GLOBAL FOOD EDUCATION
Jamie Oliver, celebrity chef and global food education advocate, plans to eradicate these intimidating numbers by changing the way children eat. How? Through food education! As you can see in the video below (yes this video was also posted in this month’s introduction post, it’s just that good), there are children in the world today who don’t know what a tomato is.
This lack of knowledge about where food comes from is what Jamie Oliver hopes to address with this campaign. By providing children with classroom and practical food experience kids are given the necessary skills and knowledge needed to grow up making smarter food choices and leading healthier and ultimately happier lives. On May 15, Jamie Oliver launched the Food Revolution Day campaign urging the G20 nations to address this serious and imminent issue through ‘compulsory practical food education’ in schools across the globe. He wants children across the world to learn how to grow and cook fresh, nutritious food in their educational environments. As an international forum for global cooperation, the G20 proves to be an ideal target for Jamie Oliver’s petition. Oliver finds that the G20 is shifting its energy and attention from the diffused economic crisis to more practical actions that will lead to sustained global growth.
“My wish is to create a strong, sustainable movement to educate every child about food, inspire families to cook again and empower people everywhere to fight obesity” – Jamie Oliver
Oliver’s campaign requires two main actions from participants: the first is to sign the petition supporting the initiative for compulsory practical food education in schools worldwide, and secondly to share the petition through various personal social networks. These two actions maximize Oliver’s campaign potential by asking the audience to make a public declaration of support. The future to Jamie Oliver is food education, aiming is to reverse the global rise in obesity and diet-related diseases. Oliver believes that it is a child’s right to learn how to grow and cook fresh, nutritious food at school. By creating the opportunity for children to learn about food, gardening and cooking, kids can be prepared with the skills needed to lead healthier and happier lives both for themselves and their future families. Food Revolution Day aims to engage and inspire people of all ages to learn more about food – from friends and family to schools, the workplace and communities worldwide, Oliver hopes to join these forces together in one unified voice to fight for real, sustainable change.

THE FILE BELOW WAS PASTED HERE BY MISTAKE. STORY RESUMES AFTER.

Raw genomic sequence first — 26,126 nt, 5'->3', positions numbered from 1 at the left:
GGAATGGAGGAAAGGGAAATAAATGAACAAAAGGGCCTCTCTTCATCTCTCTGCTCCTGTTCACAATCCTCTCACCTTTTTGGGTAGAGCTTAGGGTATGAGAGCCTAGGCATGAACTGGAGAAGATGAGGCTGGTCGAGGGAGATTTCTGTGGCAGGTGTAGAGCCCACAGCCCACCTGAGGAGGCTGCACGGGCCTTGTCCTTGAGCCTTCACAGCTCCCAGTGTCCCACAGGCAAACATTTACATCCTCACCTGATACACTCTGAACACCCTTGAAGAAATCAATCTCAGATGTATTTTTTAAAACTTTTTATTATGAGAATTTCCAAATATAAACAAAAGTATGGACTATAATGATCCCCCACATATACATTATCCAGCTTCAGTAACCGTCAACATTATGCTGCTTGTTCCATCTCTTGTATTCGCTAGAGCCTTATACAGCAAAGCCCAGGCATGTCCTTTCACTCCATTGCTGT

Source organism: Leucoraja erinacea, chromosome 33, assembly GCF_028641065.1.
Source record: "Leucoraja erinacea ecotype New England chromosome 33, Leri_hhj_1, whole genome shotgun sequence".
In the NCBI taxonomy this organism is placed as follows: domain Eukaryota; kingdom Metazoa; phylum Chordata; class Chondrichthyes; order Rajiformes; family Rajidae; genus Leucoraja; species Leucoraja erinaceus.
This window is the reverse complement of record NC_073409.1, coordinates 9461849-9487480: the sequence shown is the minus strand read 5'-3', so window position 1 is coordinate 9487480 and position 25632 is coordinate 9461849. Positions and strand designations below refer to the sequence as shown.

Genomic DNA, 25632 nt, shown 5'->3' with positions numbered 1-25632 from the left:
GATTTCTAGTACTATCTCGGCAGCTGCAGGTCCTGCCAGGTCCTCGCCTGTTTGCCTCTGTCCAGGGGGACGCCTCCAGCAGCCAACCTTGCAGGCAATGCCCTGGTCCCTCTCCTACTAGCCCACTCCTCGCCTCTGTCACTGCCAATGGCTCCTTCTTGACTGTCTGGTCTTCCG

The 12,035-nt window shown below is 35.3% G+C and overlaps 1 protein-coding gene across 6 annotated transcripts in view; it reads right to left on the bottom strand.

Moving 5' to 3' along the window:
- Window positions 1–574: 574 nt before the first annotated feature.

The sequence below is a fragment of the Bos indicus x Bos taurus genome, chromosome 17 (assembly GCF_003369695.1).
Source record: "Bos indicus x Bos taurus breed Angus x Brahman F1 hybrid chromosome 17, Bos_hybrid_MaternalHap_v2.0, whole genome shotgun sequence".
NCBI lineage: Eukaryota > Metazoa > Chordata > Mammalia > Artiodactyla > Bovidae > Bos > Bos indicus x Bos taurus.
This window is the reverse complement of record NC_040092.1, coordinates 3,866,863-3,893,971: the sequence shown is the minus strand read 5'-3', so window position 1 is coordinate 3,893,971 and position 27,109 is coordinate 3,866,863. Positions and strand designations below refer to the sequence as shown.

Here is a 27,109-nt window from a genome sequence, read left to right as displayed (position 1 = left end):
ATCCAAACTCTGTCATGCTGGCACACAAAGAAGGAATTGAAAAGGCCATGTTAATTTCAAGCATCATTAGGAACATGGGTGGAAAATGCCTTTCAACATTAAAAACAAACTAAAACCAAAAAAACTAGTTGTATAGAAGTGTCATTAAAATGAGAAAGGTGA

Food Revolution Day 2014 was a major success on many accounts. Over 9,000 schools registered for Jamie Oliver’s live cooking lesson, and resulted in a new Guinness World Record for the largest cookery lesson in one day. A total of 10,143 Food Revolution Day events occurred across 121 countries around the world, and #FRD2014 reached 1 billion people on Twitter. This year, Oliver provided an online cooking lesson for schools around the world to participate in. He provided downloadable resources including a lesson plan, colouring activities, gardening instructions, and many other activities for the children to get involved with. Oliver then posted an online cooking lesson for classes to follow, and the opportunity for schools to register online to notify Oliver of their involvement. Children from nursery to secondary school in Walker, Newcastle worked with chefs from Jamie Oliver’s Italian restaurant to create the ‘Squash-It Sandwich’ for Food Revolution Day.
In addition to signing the petition and participating in the online cooking class, Oliver provides many ways to get interested foodies involved. His website offers a wide array of nutritious recipes that are easy for parents to make with their kids. Oliver also suggests hosting a community-wide food event or having a cook-off with coworkers. In an attempt to further the voice of Food Revolution Day, Oliver was able to enlist a number of celebrities including Ed Sheeran, Paul McCartney and Hugh Jackman for a rap urging listeners to sign the petition. By recognizing the strong and influential role these celebrities have on the audience, Oliver successfully utilizes this resource to create a louder and more widely received voice for this campaign.
Due to our cultural influences, society has indeed lost touch with the connections between the earth and the dinner table. Busy schedules and cheap alternatives have provided an escape route from homegrown gardens and fresh, healthy meals. Jamie Oliver aims to alter this trend by engaging and educating children in the origins of our food and healthy eating. By providing these opportunities at an educational level, students not only become aware of the issues relating to current consumption habits and health impacts, but they are armed with skills and knowledge necessary to lead happier and healthier lives. Through the Food Revolution Day campaign, Oliver intends to create a loud, powerful movement that motivates governments to take necessary action.